We live on a blue planet. The ocean breathes for the planet, with most photosynthesis occurring on the sea surface more than anywhere else. The health of future generations is dependent on the health of our ocean. However, silently and out of sight, the deep blue is suffering from our take-take relationship. We are getting dangerously close to the sea reaching its capacity to act as the planet's largest carbon sink. Depletion of the oceans fisheries, toxic contamination of the sea by industrial runoff and plastic pollution and acidification pose great threats to the health of the world's population.
The oceans are clearly of critical importance in providing energy, foodand economical security and drinking water. The blue planet teaches us about love, beauty, respect, sensuality and mystery. The ocean fuels our curiosity, imagination, well being and gives us a sense of clarity, meaning and purpose – the liquid planet is the greatest teacher. Would we get the same feeling of peace looking across a lifeless ocean?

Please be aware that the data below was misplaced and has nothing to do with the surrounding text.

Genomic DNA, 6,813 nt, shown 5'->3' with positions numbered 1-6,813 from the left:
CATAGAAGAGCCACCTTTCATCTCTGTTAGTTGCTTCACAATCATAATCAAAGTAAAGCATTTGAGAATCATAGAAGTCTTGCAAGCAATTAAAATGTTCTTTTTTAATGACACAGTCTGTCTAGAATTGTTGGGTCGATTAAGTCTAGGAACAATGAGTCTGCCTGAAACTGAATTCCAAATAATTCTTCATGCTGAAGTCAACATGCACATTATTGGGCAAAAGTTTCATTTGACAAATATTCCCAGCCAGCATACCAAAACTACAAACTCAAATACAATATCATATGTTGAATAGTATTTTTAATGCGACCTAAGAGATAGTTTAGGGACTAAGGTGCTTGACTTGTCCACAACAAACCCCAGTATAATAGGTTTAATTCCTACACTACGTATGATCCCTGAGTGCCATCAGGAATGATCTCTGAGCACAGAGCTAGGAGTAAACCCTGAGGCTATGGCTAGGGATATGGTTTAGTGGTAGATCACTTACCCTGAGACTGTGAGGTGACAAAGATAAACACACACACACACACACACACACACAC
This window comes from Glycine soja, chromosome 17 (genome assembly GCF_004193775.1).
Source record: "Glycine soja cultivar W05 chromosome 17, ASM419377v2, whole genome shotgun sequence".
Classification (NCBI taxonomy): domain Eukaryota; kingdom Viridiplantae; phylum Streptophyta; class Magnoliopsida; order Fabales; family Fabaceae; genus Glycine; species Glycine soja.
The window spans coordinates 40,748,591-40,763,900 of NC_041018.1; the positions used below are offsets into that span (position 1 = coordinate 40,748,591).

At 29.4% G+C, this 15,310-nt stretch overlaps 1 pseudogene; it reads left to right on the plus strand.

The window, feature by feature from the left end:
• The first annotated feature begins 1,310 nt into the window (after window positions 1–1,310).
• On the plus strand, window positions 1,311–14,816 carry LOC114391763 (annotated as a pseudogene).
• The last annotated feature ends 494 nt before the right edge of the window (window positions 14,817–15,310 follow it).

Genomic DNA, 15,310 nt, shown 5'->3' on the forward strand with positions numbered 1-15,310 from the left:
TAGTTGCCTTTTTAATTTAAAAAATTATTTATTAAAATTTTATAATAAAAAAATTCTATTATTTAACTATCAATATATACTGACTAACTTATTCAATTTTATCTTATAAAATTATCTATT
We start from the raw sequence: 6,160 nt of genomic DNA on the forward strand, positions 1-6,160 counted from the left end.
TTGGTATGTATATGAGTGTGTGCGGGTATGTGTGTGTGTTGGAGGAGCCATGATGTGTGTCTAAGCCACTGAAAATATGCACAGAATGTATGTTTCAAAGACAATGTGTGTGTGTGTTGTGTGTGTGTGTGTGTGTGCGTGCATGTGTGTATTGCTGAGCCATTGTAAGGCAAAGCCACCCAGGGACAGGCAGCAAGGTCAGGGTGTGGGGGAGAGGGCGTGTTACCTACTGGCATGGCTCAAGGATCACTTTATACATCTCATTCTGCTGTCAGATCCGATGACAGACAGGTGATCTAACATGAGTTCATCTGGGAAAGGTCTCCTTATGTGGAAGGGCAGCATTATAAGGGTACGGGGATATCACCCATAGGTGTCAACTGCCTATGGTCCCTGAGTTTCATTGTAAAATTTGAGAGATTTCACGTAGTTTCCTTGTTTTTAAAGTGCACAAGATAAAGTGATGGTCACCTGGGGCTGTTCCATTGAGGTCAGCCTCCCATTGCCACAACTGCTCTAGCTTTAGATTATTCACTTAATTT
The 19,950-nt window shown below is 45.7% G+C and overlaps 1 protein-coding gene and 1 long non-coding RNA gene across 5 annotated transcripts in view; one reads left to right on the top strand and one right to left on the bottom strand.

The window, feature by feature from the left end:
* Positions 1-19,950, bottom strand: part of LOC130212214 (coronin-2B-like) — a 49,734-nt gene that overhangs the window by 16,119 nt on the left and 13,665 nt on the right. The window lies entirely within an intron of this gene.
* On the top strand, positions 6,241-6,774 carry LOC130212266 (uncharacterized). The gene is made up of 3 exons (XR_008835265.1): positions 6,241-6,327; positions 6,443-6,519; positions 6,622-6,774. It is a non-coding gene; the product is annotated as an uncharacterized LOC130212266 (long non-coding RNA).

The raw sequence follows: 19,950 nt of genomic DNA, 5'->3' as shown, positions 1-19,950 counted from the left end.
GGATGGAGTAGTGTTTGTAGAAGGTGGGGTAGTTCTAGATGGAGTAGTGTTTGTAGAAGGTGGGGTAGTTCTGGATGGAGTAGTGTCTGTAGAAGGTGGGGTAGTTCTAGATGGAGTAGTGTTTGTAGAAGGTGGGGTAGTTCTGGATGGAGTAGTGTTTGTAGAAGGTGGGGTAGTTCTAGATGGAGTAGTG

We can all relate to water - and any traveller can tell you about bad water and poor sanitation, including the English Commonwealth Games team and even in developed countries. Having the runs may make for a few embarrassing anecdotes, but it's no joke thatdiarrhoea is the biggest killer of children in sub-Saharan Africa. Preventable diarrhoea associated with dirty water and poor sanitation kills more children than Aids, malaria and TB combined.
And it's not just kids - water is fundamentally a gender issue. Women and girls bear the biggest burden - walking long distances in rural areas, queuing in line for hours in urban slums.
Poor water, sanitation and hygiene undermines maternal and child health and nutrition.
Education - 443m school days are lost to water related diseases. Girls are more likely to stay in schools with separate female toilets.